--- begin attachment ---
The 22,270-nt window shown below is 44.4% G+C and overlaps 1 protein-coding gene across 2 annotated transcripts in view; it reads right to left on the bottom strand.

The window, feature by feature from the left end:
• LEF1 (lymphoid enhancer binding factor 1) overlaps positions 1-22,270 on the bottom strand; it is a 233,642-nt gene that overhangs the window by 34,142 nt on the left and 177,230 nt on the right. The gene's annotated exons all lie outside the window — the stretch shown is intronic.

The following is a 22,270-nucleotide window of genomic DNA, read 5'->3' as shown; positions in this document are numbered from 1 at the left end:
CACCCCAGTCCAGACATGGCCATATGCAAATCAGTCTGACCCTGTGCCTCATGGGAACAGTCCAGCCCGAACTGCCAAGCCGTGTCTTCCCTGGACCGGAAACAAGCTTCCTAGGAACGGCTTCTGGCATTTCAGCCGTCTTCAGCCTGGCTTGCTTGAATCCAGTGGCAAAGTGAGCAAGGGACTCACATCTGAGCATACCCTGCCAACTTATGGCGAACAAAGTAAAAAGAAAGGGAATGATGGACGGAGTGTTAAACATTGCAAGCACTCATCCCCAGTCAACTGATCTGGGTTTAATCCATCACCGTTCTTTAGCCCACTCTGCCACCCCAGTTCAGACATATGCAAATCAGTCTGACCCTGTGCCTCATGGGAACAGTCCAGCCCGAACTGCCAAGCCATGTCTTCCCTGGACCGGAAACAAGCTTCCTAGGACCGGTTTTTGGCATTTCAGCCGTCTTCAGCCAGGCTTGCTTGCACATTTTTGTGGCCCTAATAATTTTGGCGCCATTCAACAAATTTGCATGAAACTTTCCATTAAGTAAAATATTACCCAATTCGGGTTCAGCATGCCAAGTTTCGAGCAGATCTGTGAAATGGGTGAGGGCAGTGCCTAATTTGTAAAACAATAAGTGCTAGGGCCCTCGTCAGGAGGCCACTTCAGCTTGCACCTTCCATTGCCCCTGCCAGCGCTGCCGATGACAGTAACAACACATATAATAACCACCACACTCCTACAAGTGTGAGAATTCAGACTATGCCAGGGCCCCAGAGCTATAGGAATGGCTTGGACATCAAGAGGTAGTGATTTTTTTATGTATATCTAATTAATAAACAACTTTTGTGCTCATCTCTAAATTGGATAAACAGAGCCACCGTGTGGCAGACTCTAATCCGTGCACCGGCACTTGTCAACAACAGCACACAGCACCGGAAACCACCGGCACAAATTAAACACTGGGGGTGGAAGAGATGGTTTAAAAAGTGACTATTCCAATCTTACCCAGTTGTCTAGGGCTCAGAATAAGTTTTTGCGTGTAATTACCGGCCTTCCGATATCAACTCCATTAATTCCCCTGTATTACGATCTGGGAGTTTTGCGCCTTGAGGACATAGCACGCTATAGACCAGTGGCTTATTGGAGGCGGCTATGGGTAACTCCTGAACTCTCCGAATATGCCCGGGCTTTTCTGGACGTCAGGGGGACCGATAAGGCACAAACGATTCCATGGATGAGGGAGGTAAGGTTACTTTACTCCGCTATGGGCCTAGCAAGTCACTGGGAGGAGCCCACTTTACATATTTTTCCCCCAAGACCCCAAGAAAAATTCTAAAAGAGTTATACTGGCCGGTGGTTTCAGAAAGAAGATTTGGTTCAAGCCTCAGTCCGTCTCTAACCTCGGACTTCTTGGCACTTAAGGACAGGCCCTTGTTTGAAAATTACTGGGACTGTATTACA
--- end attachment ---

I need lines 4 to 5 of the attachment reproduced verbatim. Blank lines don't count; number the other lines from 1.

The following is a 22,270-nucleotide window of genomic DNA, read 5'->3' as shown; positions in this document are numbered from 1 at the left end:
CACCCCAGTCCAGACATGGCCATATGCAAATCAGTCTGACCCTGTGCCTCATGGGAACAGTCCAGCCCGAACTGCCAAGCCGTGTCTTCCCTGGACCGGAAACAAGCTTCCTAGGAACGGCTTCTGGCATTTCAGCCGTCTTCAGCCTGGCTTGCTTGAATCCAGTGGCAAAGTGAGCAAGGGACTCACATCTGAGCATACCCTGCCAACTTATGGCGAACAAAGTAAAAAGAAAGGGAATGATGGACGGAGTGTTAAACATTGCAAGCACTCATCCCCAGTCAACTGATCTGGGTTTAATCCATCACCGTTCTTTAGCCCACTCTGCCACCCCAGTTCAGACATATGCAAATCAGTCTGACCCTGTGCCTCATGGGAACAGTCCAGCCCGAACTGCCAAGCCATGTCTTCCCTGGACCGGAAACAAGCTTCCTAGGACCGGTTTTTGGCATTTCAGCCGTCTTCAGCCAGGCTTGCTTGCACATTTTTGTGGCCCTAATAATTTTGGCGCCATTCAACAAATTTGCATGAAACTTTCCATTAAGTAAAATATTACCCAATTCGGGTTCAGCATGCCAAGTTTCGAGCAGATCTGTGAAATGGGTGAGGGCAGTGCCTAATTTGTAAAACAATAAGTGCTAGGGCCCTCGTCAGGAGGCCACTTCAGCTTGCACCTTCCATTGCCCCTGCCAGCGCTGCCGATGACAGTAACAACACATATAATAACCACCACACTCCTACAAGTGTGAGAATTCAGACTATGCCAGGGCCCCAGAGCTATAGGAATGGCTTGGACATCAAGAGGTAGTGATTTTTTTATGTATATCTAATTAATAAACAACTTTTGTGCTCATCTCTAAATTGGATAAACAGAGCCACCGTGTGGCAGACTCTAATCCGTGCACCGGCACTTGTCAACAACAGCACACAGCACCGGAAACCACCGGCACAAATTAAACACTGGGGGTGGAAGAGATGGTTTAAAAAGTGACTATTCCAATCTTACCCAGTTGTCTAGGGCTCAGAATAAGTTTTTGCGTGTAATTACCGGCCTTCCGATATCAACTCCATTAATTCCCCTGTATTACGATCTGGGAGTTTTGCGCCTTGAGGACATAGCACGCTATAGACCAGTGGCTTATTGGAGGCGGCTATGGGTAACTCCTGAACTCTCCGAATATGCCCGGGCTTTTCTGGACGTCAGGGGGACCGATAAGGCACAAACGATTCCATGGATGAGGGAGGTAAGGTTACTTTACTCCGCTATGGGCCTAGCAAGTCACTGGGAGGAGCCCACTTTACATATTTTTCCCCCAAGACCCCAAGAAAAATTCTAAAAGAGTTATACTGGCCGGTGGTTTCAGAAAGAAGATTTGGTTCAAGCCTCAGTCCGTCTCTAACCTCGGACTTCTTGGCACTTAAGGACAGGCCCTTGTTTGAAAATTACTGGGACTGTATTACA